And while Baker had his share of ups and downs to handle, he did have another thing going for him - he was as well-endowed as a horse ("Babe" by Robert Creamer, page 321)! While I don't know about Chipper's accomplishments in that arena, I am still perplexed why people rank Baker over Chipper as a 3B.

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      • #4
        Originally posted by CTaka View Post
        I'd be curious to get other opinions on a) whether they agree that Chipper is a decent modern comp for Baker,
        Chipper is a decent modern comp for Baker, but I think Paul Molitor may be even closer.

        and b) who do you rank higher and why.
        I used to have Baker over Jones, but currently it's switched. Either way, they aren't far off from each other.
        Molitor>Jones>Baker

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        • #5
          Baker was regarded as a pretty good fielder. BBPro has him at 80 FRAA for his career AND 398 above replacement because third base was a more critical position-more like modern second base-in his time.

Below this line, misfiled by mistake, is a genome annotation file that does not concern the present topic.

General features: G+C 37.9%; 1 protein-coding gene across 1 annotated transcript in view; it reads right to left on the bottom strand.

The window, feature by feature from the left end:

Jones rates VERY poorly on defense: -149 versus average and just 22 above replacement level.

          Baker is basically about equal to a 135 OPS+ good running top fielding half third base half second base with a cut for LQ.

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          • #6
            Five years ago I still had Baker on top. Not these days. Not sure there's a better comp among recent third basemen. Maybe if Robin Ventura had shown just a little more power?
            "It is a simple matter to erect a Hall of Fame, but difficult to select the tenants." -- Ken Smith
            "I am led to suspect that some of the electorate is very dumb." -- Henry P. Edwards
            "You have a Hall of Fame to put people in, not keep people out." -- Brian Kenny
            "There's no such thing as a perfect ballot." -- Jay Jaffe

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            • #7
              Originally posted by brett View Post
              Baker is basically about equal to a 135 OPS+ good running top fielding half third base half second base with a cut for LQ.
              To the best of my knowledge, Baker played 1,548 games at 3B and 0 at 2B.